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Clin Orthop Relat Res. 1986 Jun;(207):64-9.

Complete fracture-dislocation of the thoracic spine associated with spontaneous neurologic decompression. A case report.


"Complete" fracture-dislocation of the thoracic spine without neurologic deficit, a rarely described injury, occurred in a 29-year-old coal miner. Partial lesions or those without neurologic deficit may be associated with spontaneous decompression. Gross translational displacement of one vertebrae on another generally compresses interposed neural structures between the columns and/or fragments. Multiple pedicular fractures or posterior column disruption from the displaced anterior column functionally widens the neural canal, even with vertebral bodies side by side. The rib cage stabilizes the thoracic spine, decreasing the risk of neurologic injury. Although many surgeons proclaim the advantages of early open reduction and internal fixation, reduction may not always be necessary in this type of severe injury. Reduction entails highly significant risks, especially in neurologically uncompromised individuals with severe thoracic displacement.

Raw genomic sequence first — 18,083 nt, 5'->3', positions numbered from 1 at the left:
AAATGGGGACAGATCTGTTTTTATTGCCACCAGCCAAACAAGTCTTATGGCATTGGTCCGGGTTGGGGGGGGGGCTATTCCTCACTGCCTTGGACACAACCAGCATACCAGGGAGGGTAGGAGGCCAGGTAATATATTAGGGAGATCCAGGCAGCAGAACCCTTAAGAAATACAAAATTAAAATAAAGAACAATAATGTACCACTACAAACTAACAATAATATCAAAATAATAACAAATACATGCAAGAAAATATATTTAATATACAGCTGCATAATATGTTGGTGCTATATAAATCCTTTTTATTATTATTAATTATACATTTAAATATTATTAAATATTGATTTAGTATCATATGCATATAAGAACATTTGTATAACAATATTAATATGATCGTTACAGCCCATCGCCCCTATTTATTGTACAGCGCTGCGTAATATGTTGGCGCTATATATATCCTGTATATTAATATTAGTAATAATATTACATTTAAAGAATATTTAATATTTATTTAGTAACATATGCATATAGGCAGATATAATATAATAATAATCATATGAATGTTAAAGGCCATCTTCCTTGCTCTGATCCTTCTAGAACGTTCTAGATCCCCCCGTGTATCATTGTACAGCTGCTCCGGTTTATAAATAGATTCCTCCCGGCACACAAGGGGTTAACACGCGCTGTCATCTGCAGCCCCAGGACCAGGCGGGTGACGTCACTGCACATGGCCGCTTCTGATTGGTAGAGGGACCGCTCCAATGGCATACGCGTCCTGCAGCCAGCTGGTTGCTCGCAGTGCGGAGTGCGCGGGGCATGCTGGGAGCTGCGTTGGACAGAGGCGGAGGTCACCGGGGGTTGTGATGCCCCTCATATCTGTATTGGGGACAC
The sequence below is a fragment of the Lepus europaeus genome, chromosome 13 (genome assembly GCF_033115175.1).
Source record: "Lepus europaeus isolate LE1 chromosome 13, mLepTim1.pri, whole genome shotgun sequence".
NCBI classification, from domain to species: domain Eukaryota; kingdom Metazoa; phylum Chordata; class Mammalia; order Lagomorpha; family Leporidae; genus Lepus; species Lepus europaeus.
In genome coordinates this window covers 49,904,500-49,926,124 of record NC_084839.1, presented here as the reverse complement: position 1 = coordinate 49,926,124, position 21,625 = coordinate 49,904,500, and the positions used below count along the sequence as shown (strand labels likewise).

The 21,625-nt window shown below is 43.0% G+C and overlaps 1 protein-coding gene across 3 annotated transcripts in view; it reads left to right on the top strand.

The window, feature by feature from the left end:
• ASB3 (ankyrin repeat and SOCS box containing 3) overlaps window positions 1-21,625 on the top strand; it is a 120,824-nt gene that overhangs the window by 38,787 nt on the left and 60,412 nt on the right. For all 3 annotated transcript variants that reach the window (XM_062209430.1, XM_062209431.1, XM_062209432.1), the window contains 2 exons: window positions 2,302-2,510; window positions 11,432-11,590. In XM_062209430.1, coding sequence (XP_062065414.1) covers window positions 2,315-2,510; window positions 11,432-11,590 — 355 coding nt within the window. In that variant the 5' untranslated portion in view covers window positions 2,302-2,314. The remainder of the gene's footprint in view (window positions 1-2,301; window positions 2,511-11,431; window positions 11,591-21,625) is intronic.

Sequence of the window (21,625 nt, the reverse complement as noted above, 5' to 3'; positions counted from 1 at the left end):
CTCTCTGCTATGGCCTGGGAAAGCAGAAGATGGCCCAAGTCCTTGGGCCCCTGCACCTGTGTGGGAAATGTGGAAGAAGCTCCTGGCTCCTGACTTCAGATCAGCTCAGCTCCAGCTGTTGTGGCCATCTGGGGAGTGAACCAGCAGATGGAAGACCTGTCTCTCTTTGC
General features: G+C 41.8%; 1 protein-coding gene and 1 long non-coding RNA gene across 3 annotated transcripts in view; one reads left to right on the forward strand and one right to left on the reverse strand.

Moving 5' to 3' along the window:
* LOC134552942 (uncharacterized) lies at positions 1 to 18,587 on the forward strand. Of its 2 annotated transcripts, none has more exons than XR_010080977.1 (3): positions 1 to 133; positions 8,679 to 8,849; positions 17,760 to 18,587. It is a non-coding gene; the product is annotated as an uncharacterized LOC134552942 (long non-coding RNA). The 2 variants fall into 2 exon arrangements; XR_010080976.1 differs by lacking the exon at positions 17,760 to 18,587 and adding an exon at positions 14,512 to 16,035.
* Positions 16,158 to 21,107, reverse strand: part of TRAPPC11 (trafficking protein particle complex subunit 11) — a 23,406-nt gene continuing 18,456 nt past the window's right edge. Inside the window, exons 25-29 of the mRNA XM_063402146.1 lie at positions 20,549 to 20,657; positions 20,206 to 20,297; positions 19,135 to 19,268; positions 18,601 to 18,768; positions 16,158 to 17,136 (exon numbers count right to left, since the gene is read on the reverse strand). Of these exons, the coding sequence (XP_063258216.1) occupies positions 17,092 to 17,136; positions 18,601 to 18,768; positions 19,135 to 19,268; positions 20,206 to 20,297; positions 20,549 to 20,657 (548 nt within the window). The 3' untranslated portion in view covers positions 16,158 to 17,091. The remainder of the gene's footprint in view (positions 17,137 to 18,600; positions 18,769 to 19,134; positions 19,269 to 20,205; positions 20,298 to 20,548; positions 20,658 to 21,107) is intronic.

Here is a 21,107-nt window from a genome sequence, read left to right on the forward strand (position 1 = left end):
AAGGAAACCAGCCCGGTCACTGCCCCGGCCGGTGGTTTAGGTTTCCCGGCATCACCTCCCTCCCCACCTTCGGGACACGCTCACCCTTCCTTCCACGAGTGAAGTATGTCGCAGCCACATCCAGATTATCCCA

[Indexed for MEDLINE]

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